Anyone researching Genesis Metals Corp. (CVE:GIS) might want to consider the historical volatility of the share price. Volatility is considered to be a measure of risk in modern finance theory. Investors may think of volatility as falling into two main categories. The first category is company specific volatility. This can be dealt with by limiting your exposure to any particular stock. The second type is the broader market volatility, which you cannot diversify away, since it arises from macroeconomic factors which directly affects all the stocks on the market.
Some stocks are more sensitive to general market forces than others. Beta is a widely used metric to measure a stock’s exposure to market risk (volatility). Before we go on, it’s worth noting that Warren Buffett pointed out in his 2014 letter to shareholders that ‘volatility is far from synonymous with risk.’ Having said that, beta can still be rather useful. The first thing to understand about beta is that the beta of the overall market is one. A stock with a beta below one is either less volatile than the market, or more volatile but not corellated with the overall market. In comparison a stock with a beta of over one tends to be move in a similar direction to the market in the long term, but with greater changes in price.
What we can learn from GIS’s beta value
As it happens, Genesis Metals has a five year beta of 1.05. This is fairly close to 1, so the stock has historically shown a somewhat similar level of volatility as the market. If the future looks like the past, we could therefore consider it likely that the stock price will experience share price volatility that is roughly similar to the overall market. Share price volatility is well worth considering, but most long term investors consider the history of revenue and earnings growth to be more important. Take a look at how Genesis Metals fares in that regard, below.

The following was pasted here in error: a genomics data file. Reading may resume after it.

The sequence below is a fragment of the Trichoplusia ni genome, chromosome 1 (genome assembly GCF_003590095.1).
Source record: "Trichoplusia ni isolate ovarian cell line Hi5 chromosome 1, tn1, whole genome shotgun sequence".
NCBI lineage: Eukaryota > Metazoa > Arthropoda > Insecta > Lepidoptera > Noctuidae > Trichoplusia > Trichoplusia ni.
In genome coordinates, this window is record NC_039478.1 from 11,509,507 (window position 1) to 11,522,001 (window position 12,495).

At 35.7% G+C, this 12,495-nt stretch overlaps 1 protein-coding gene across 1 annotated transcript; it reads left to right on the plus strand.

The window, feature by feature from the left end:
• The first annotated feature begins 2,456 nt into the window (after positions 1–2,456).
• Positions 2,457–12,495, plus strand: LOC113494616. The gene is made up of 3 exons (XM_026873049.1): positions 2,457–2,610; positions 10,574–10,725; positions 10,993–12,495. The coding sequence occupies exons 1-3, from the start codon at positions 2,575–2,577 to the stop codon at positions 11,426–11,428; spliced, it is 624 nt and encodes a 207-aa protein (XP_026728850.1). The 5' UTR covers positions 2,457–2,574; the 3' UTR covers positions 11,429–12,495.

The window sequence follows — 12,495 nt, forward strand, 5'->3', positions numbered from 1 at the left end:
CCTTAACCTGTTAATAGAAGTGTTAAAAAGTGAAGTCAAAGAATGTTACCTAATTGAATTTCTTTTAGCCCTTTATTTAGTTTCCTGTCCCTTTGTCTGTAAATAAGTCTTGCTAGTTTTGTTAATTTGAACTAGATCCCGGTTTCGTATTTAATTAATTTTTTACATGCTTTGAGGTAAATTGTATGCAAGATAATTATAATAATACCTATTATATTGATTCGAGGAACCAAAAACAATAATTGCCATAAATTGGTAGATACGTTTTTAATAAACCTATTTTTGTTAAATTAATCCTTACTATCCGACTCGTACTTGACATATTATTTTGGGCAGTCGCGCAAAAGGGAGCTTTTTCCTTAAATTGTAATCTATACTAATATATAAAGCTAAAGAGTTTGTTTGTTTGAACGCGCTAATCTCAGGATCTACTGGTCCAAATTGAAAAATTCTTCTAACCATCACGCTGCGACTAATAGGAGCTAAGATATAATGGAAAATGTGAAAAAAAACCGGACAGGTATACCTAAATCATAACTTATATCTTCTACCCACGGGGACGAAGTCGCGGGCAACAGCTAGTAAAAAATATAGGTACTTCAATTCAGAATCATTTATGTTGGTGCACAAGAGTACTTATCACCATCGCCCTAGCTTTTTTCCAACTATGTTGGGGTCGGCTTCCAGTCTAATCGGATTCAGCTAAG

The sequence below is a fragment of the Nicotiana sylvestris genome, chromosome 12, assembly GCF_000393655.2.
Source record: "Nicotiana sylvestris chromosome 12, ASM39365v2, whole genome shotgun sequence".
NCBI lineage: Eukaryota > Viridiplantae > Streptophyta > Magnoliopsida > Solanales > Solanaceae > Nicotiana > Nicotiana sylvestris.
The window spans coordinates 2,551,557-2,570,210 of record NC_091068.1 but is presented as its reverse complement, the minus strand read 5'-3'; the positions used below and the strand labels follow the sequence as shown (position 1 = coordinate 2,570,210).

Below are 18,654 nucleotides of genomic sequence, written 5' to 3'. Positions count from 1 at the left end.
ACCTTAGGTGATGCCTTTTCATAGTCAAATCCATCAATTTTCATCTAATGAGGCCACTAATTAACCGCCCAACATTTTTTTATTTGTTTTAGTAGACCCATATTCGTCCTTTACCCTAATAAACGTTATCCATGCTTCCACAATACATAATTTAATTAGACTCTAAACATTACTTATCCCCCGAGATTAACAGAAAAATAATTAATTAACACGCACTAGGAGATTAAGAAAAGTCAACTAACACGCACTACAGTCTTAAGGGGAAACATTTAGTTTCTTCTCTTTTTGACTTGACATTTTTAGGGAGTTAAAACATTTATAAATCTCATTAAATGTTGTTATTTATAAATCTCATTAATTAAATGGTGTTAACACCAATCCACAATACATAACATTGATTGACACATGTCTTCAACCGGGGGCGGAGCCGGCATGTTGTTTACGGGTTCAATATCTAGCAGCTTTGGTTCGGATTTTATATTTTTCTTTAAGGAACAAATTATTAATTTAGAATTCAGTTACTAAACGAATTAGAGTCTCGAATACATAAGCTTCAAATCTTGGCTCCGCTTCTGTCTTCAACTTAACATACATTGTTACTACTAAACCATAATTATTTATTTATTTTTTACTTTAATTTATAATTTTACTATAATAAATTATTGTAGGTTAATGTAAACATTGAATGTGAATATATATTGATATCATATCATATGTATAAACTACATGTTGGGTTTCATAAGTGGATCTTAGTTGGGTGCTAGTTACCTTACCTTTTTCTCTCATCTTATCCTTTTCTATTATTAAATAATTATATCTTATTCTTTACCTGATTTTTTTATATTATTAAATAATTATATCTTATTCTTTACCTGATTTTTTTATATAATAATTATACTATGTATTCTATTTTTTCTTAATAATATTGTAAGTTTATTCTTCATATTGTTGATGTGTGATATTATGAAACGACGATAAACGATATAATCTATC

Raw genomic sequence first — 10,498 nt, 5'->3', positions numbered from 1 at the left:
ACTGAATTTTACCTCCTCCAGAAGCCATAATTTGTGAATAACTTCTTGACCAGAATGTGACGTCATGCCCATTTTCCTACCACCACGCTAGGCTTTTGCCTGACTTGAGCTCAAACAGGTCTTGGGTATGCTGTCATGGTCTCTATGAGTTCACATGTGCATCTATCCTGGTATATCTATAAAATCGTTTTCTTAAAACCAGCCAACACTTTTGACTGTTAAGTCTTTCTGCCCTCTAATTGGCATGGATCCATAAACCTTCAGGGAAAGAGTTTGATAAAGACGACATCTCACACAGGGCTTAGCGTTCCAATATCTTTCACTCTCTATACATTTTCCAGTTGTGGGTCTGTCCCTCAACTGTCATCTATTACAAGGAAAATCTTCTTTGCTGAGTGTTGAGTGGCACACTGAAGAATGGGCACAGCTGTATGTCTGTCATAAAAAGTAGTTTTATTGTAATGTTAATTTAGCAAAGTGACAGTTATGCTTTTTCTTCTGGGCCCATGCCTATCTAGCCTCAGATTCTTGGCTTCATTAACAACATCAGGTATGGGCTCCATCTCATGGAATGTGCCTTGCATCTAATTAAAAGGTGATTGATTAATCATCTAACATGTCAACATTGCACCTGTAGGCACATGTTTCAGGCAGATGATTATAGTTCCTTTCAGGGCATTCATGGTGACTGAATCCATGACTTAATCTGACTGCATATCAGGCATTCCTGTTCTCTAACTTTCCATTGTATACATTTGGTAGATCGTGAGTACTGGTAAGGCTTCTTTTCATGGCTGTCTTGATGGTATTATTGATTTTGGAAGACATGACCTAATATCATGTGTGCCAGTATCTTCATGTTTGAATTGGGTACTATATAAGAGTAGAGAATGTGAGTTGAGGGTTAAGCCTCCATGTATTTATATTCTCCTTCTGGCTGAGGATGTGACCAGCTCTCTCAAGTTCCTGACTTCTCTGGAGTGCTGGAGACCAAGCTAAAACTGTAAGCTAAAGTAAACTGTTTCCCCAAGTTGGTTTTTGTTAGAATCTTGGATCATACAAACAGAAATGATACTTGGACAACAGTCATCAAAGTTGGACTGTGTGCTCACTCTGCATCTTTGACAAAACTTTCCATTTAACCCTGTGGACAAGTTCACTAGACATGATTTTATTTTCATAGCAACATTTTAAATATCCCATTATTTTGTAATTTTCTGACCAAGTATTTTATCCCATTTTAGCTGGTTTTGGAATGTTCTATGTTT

Could GIS’s size cause it to be more volatile?
Genesis Metals is a noticeably small company, with a market capitalisation of CA$7.6m. Most companies this size are not always actively traded. Companies this small are usually more volatile than the market, whether or not that volatility is correlated. Therefore, it’s a bit surprising to see that this stock has a beta value so close to the overall market.
What this means for you:
Since Genesis Metals has a beta close to one, it will probably show a positive return when the market is moving up, based on history. If you’re trying to generate better returns than the market, it would be worth thinking about other metrics such as cashflows, dividends and revenue growth might be a more useful guide to the future. In order to fully understand whether GIS is a good investment for you, we also need to consider important company-specific fundamentals such as Genesis Metals’s financial health and performance track record. I urge you to continue your research by taking a look at the following:
- Financial Health: Are GIS’s operations financially sustainable? Balance sheets can be hard to analyze, which is why we’ve done it for you. Check out our financial health checks here.
- Past Track Record: Has GIS been consistently performing well irrespective of the ups and downs in the market? Go into more detail in the past performance analysis and take a look at the free visual representations of GIS’s historicals for more clarity.
- Other High-Performing Stocks: Are there other stocks that provide better prospects with proven track records? Explore our free list of these great stocks here.
We aim to bring you long-term focused research analysis driven by fundamental data. Note that our analysis may not factor in the latest price-sensitive company announcements or qualitative material.
If you spot an error that warrants correction, please contact the editor at email@example.com. This article by Simply Wall St is general in nature. It does not constitute a recommendation to buy or sell any stock, and does not take account of your objectives, or your financial situation. Simply Wall St has no position in the stocks mentioned. Thank you for reading.